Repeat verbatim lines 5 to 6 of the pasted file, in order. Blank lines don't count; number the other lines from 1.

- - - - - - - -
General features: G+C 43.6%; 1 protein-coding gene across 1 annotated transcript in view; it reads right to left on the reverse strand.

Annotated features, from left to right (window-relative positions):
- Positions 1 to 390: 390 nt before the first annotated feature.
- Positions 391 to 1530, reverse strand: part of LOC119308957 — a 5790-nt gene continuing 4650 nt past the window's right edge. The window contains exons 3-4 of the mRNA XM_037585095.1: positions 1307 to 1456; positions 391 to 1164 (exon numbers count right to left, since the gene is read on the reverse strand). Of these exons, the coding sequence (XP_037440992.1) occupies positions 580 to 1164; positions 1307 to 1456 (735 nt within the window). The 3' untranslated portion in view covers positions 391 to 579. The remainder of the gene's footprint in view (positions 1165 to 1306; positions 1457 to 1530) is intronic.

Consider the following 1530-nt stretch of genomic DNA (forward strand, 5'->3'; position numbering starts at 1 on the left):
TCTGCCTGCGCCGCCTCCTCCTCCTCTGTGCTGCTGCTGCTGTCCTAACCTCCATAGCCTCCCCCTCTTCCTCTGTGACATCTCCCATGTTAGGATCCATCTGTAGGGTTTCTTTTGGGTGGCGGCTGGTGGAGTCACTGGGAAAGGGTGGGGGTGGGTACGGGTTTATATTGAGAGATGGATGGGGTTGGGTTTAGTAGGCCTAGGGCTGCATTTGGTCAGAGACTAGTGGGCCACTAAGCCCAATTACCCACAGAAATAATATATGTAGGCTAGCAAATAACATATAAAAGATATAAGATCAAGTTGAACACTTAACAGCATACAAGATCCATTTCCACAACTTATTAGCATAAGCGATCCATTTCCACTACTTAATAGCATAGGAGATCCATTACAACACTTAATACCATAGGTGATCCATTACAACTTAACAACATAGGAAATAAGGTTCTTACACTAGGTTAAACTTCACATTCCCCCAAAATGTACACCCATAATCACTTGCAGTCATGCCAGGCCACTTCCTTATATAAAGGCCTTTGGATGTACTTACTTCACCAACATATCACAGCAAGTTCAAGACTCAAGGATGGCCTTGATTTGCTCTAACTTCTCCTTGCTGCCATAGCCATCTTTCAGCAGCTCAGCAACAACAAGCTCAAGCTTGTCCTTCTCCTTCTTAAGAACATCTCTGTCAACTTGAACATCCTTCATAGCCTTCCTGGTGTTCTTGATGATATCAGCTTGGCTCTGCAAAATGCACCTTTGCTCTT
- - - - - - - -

Consider the following 1530-nt stretch of genomic DNA (forward strand, 5'->3'; position numbering starts at 1 on the left):
TCTGCCTGCGCCGCCTCCTCCTCCTCTGTGCTGCTGCTGCTGTCCTAACCTCCATAGCCTCCCCCTCTTCCTCTGTGACATCTCCCATGTTAGGATCCATCTGTAGGGTTTCTTTTGGGTGGCGGCTGGTGGAGTCACTGGGAAAGGGTGGGGGTGGGTACGGGTTTATATTGAGAGATGGATGGGGTTGGGTTTAGTAGGCCTAGGGCTGCATTTGGTCAGAGACTAGTGGGCCACTAAGCCCAATTACCCACAGAAATAATATATGTAGGCTAGCAAATAACATATAAAAGATATAAGATCAAGTTGAACACTTAACAGCATACAAGATCCATTTCCACAACTTATTAGCATAAGCGATCCATTTCCACTACTTAATAGCATAGGAGATCCATTACAACACTTAATACCATAGGTGATCCATTACAACTTAACAACATAGGAAATAAGGTTCTTACACTAGGTTAAACTTCACATTCCCCCAAAATGTACACCCATAATCACTTGCAGTCATGCCAGGCCACTTCCTTATATAAAGGCCTTTGGATGTACTTACTTCACCAACATATCACAGCAAGTTCAAGACTCAAGGATGGCCTTGATTTGCTCTAACTTCTCCTTGCTGCCATAGCCATCTTTCAGCAGCTCAGCAACAACAAGCTCAAGCTTGTCCTTCTCCTTCTTAAGAACATCTCTGTCAACTTGAACATCCTTCATAGCCTTCCTGGTGTTCTTGATGATATCAGCTTGGCTCTGCAAAATGCACCTTTGCTCTT